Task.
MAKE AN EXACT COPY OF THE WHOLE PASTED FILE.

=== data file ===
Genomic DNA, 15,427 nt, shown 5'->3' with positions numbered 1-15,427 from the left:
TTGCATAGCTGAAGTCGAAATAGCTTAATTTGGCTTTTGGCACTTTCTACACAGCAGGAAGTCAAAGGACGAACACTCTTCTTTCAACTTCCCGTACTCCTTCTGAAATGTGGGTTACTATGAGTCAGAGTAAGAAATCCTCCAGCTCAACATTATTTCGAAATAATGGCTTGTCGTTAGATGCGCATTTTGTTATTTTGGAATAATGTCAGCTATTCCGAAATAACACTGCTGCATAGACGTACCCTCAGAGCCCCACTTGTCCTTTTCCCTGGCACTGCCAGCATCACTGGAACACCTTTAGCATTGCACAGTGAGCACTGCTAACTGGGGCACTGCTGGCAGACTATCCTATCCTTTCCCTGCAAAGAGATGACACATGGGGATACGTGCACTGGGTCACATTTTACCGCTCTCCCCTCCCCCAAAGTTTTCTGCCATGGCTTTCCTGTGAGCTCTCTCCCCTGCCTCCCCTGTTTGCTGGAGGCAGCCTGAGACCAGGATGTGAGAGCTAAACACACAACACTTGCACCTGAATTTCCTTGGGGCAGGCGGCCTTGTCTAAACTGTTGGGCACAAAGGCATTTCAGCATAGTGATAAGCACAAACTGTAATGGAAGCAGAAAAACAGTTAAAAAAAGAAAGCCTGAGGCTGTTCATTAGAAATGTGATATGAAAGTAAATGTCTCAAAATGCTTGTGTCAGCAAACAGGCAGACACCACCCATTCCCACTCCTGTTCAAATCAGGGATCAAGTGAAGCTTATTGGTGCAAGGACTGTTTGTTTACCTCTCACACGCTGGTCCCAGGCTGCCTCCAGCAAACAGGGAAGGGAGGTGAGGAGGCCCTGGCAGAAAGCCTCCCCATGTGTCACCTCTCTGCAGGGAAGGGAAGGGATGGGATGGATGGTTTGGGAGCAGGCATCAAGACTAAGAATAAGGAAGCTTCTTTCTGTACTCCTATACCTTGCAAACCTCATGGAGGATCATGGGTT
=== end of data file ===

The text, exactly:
Genomic DNA, 15,427 nt, shown 5'->3' with positions numbered 1-15,427 from the left:
TTGCATAGCTGAAGTCGAAATAGCTTAATTTGGCTTTTGGCACTTTCTACACAGCAGGAAGTCAAAGGACGAACACTCTTCTTTCAACTTCCCGTACTCCTTCTGAAATGTGGGTTACTATGAGTCAGAGTAAGAAATCCTCCAGCTCAACATTATTTCGAAATAATGGCTTGTCGTTAGATGCGCATTTTGTTATTTTGGAATAATGTCAGCTATTCCGAAATAACACTGCTGCATAGACGTACCCTCAGAGCCCCACTTGTCCTTTTCCCTGGCACTGCCAGCATCACTGGAACACCTTTAGCATTGCACAGTGAGCACTGCTAACTGGGGCACTGCTGGCAGACTATCCTATCCTTTCCCTGCAAAGAGATGACACATGGGGATACGTGCACTGGGTCACATTTTACCGCTCTCCCCTCCCCCAAAGTTTTCTGCCATGGCTTTCCTGTGAGCTCTCTCCCCTGCCTCCCCTGTTTGCTGGAGGCAGCCTGAGACCAGGATGTGAGAGCTAAACACACAACACTTGCACCTGAATTTCCTTGGGGCAGGCGGCCTTGTCTAAACTGTTGGGCACAAAGGCATTTCAGCATAGTGATAAGCACAAACTGTAATGGAAGCAGAAAAACAGTTAAAAAAAGAAAGCCTGAGGCTGTTCATTAGAAATGTGATATGAAAGTAAATGTCTCAAAATGCTTGTGTCAGCAAACAGGCAGACACCACCCATTCCCACTCCTGTTCAAATCAGGGATCAAGTGAAGCTTATTGGTGCAAGGACTGTTTGTTTACCTCTCACACGCTGGTCCCAGGCTGCCTCCAGCAAACAGGGAAGGGAGGTGAGGAGGCCCTGGCAGAAAGCCTCCCCATGTGTCACCTCTCTGCAGGGAAGGGAAGGGATGGGATGGATGGTTTGGGAGCAGGCATCAAGACTAAGAATAAGGAAGCTTCTTTCTGTACTCCTATACCTTGCAAACCTCATGGAGGATCATGGGTT